Guided by the Sharia laws, Islamic banking is grounded on the belief that all types of interest are forbidden. Investing in businesses that deal in arenas against Islamic values – such as pork, alcohol, pornography, or ones that lead to gossip such as media – is completely prohibited. Speculative transactions are also banned by Sharia law. Because of these differences, regular banking financial instruments cannot be used in Islamic finance.
However, banking and finance under Islam have the same motives as conventional banking – to generate money for the banking organization by lending capital. Islamic finance focuses on keeping conventional banking within the boundaries outlined by Islamic law. As opposed to the basic principle of conventional banks of “transfer of risk”, the Islamic banks follow the principle of risk-sharing.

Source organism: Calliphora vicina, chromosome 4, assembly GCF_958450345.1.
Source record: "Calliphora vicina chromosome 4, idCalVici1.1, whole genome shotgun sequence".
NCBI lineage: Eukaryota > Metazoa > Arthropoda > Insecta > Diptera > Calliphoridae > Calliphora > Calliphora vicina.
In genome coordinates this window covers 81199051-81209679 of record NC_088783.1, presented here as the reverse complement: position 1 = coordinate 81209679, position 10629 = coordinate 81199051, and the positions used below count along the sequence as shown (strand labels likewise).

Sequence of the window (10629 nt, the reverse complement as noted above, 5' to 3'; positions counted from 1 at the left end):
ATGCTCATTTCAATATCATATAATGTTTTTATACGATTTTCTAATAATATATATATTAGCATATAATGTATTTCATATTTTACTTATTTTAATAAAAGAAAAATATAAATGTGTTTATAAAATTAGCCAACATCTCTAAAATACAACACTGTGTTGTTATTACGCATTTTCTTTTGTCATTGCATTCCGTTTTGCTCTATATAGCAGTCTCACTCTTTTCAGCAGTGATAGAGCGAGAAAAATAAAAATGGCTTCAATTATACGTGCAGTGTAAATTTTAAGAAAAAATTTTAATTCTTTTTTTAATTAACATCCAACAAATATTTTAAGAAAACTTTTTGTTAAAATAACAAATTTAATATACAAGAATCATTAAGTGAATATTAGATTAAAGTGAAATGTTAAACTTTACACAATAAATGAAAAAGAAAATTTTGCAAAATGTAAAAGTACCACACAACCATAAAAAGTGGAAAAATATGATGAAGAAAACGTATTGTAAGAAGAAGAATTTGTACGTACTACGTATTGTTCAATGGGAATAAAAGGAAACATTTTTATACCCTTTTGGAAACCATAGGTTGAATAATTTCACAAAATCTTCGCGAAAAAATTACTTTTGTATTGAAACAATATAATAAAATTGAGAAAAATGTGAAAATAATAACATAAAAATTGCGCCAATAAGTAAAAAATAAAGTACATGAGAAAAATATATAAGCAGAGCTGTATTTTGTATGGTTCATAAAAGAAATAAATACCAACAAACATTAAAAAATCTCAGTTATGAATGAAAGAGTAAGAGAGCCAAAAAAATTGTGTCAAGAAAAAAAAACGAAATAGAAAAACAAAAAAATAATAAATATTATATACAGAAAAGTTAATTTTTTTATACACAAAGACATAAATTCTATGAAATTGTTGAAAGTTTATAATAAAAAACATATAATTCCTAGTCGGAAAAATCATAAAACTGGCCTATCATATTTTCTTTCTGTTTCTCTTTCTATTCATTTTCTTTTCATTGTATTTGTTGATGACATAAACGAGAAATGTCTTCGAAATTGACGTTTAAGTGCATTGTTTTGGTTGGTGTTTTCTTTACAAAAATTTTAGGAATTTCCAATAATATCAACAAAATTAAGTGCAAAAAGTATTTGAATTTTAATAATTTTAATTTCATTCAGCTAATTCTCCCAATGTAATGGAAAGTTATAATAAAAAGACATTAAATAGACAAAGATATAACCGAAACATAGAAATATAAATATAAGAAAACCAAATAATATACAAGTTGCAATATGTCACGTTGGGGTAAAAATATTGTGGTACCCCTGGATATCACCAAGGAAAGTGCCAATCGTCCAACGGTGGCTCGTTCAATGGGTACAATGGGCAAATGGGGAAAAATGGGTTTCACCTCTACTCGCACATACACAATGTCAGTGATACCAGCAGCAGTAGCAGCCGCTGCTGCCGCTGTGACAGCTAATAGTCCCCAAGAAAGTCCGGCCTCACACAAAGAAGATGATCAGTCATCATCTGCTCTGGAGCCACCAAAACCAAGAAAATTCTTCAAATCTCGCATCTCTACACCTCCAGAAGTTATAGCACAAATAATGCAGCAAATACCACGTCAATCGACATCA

The laws of Sharia vary from country to country. While in some countries they are liberal, in other places they follow more exact interpretations.